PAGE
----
Aren't members of Alcoholics Anonymous supposed to "grasp and develop a manner of living which demands rigorous honesty"? Well, let's start developing some rigorous honesty about the joy of drinking.

(Just as a side note, how can you get ecstatic recall if drinking was never any ecstatic fun in the first place? You should get something like yucky recall.)

I can't help but wonder whether being in denial about the joy of drinking contributes to the standard A.A. behavior pattern of repeated relapses. The A.A. member is forced into the strange, unnatural position of having to deny all of the fun he ever had drinking, and just mope around and complain about how bad it was. He is forced to suppress all of the feelings that go along with the joy of drinking: He denies that it was fun. He denies that he misses it. He denies that he is grieving for a lost friend, and lost good times. He denies that he feels deprived of all of the joyous partying that he used to indulge in. He "stuffs his feelings." Then, when enough pressure has built up inside of him, he explodes into uncontrolled binge drinking. Finally, sick and ashamed, having lost all of his dry time, he crawls back to A.A. to repeat the cycle.

Does it really help alcoholics to hide from themselves the real reasons for drinking? Does being in denial about the joys of alcohol make alcoholics any safer from relapse? Or does it do just the opposite? Does such denial leave alcoholics defenseless, sitting ducks, when cravings and ecstatic recall come along, and they suddenly remember that alcohol was a whole lot of fun and really felt great? (And then the dogma that we are powerless over alcohol means that, theoretically at least, he cannot even try to resist the cravings.)

It seems to me that really deciding to quit drinking involves recognizing that one is balancing long-term benefits against short-term benefits, and deciding which one wants more. I can get great short-term benefits from a fun drunken binge. It really might be a lot of fun to get high again, to get righteously ripped, to buzz my brains out. But the long-term effects of drinking (for me) are all horribly negative: readdiction, blown liver, blown brain, sickness, probable death. Not fun, not in the long run. The only long-term benefits available to me come from not drinking. So... we put drinking on one side of the scale, and abstinence on the other side, and weigh one against the other, and see where it balances out... And I ask myself, "What do I really want?"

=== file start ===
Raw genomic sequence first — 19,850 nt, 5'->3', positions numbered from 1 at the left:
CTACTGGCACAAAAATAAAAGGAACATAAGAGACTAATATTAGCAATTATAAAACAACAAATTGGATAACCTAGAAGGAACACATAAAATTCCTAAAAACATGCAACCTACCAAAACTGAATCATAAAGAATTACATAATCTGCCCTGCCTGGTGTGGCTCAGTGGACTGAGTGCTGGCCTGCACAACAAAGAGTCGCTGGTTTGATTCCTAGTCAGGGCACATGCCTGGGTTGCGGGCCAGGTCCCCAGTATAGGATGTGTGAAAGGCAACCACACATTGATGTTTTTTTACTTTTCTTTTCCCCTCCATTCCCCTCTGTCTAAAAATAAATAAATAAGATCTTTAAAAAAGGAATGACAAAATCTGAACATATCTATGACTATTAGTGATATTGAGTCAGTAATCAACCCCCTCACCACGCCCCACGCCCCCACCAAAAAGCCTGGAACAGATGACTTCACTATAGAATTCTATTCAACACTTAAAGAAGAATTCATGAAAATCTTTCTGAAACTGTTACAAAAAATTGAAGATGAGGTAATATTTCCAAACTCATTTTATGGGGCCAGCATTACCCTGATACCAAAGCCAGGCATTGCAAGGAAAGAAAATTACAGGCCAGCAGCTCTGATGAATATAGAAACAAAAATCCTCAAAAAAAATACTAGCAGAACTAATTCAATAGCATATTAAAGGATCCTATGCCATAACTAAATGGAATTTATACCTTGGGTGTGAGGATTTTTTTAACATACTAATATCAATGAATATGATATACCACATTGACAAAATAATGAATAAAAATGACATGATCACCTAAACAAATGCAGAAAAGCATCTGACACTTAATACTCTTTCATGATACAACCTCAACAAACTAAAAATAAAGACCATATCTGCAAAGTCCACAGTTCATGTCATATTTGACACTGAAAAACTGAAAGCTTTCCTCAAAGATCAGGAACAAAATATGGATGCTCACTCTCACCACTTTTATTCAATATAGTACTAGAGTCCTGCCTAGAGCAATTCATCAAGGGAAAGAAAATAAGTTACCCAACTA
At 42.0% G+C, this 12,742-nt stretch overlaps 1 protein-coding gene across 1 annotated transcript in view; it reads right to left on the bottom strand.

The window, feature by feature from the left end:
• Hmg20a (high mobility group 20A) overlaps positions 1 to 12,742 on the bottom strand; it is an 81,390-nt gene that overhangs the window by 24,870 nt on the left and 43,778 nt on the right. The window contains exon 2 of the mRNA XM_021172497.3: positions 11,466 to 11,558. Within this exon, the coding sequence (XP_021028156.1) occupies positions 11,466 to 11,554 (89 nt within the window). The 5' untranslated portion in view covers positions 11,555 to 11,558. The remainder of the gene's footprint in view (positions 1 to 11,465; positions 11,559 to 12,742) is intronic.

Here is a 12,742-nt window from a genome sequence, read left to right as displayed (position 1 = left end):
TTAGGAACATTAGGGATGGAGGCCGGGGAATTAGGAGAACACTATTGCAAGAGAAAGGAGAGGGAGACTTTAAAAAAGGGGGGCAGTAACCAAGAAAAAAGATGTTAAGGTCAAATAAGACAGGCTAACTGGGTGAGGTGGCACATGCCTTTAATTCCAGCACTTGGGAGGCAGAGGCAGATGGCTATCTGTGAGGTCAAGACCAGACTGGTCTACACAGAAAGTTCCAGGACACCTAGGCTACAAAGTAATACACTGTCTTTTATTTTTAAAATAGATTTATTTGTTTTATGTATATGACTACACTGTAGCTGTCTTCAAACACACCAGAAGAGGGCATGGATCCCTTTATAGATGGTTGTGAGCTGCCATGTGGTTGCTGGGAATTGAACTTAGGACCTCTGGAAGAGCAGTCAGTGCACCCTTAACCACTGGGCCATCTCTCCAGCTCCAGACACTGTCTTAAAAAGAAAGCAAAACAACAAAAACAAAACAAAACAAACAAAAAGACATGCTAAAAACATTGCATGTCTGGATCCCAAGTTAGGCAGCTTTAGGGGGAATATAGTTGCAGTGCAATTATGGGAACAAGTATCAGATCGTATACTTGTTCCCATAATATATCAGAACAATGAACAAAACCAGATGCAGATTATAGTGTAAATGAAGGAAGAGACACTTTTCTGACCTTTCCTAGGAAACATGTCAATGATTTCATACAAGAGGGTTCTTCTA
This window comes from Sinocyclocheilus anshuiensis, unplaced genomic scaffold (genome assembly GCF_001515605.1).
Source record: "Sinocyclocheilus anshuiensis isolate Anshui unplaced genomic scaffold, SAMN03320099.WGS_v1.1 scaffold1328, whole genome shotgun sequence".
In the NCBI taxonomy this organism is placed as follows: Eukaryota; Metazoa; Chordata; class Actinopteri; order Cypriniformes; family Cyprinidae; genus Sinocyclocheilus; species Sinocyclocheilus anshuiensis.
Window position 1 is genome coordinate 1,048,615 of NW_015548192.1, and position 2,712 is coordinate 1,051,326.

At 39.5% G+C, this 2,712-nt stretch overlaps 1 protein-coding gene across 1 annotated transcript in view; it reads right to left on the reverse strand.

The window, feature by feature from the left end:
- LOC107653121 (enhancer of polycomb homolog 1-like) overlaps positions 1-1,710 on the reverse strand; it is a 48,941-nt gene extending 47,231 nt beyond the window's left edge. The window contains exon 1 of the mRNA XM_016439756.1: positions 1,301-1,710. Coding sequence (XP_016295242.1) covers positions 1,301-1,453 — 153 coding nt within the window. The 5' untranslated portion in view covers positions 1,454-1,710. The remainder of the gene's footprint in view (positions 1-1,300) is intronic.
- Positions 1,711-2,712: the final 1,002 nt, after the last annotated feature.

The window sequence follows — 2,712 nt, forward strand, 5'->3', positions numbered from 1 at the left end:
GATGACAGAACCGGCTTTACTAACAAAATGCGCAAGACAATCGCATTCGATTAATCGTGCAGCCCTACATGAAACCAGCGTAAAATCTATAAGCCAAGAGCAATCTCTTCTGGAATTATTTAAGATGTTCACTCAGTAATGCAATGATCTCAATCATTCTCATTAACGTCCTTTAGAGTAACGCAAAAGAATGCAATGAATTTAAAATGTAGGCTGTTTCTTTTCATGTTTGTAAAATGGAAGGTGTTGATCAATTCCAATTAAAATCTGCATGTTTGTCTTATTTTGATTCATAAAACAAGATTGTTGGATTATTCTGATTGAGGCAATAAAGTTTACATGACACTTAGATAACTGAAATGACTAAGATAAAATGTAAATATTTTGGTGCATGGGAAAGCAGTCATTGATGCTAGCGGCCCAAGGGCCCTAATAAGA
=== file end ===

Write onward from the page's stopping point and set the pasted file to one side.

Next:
The Big Book, in the chapter "To Wives", says:

We never, never try to arrange a man's life so as to shield him from temptation. ... If he gets drunk, don't blame yourself. God has either removed your husband's liquor problem or He has not. If not, it had better be found out right away.
The Big Book, 3rd edition, Page 120.

Okay, that is as clear as it can be. So why all of this pussy-footing around, and trying to avoid even mentioning the joy of alcohol?

Get over it, come off it, get real.

Just as a side note, the A.A. refusal to speak about, or really look at, the pleasure of drinking alcohol reminds me of the Jewish religion's Jahweh, He Whose Name we must not speak out loud, or a Polynesian god, whom you must not look at, else you will be killed for your effrontery. Is A.A. elevating alcohol to the status of a god? In a way it does: First, when you are young, and things are going good, alcohol is the Magical Spirit who takes you to Heaven. Then things go bad, and alcohol takes you to Hell. Then, after you do enough time in Hell, alcohol takes you to another Heaven: the world of A.A., where you will find salvation and a permanent abode in the home of another deity. Where would you end up if it weren't for wonderful alcohol? You would be just another poor stupid slob who didn't benefit from the Twelve Steps. Why, the ordinary, normal people out there can only wish they were alcoholics or drug addicts, so that they could get as close to God as we alkies and dopers do.

There is actually a story in the Big Book where a non-alcoholic is complaining about how boring his life is, and his A.A.-member friend thinks:

"You poor guy. I feel so sorry for you. You're not an alcoholic. You can never know the pure joy of recovering within the Fellowship of Alcoholics Anonymous."
The Big Book, page 334.

It seems like, every time I try to be sarcastic or ironic, they outdo me by being even crazier than I can imagine.

Click Fruit for Menu

Last updated 11 July 2012.
The most recent version of this file can be found at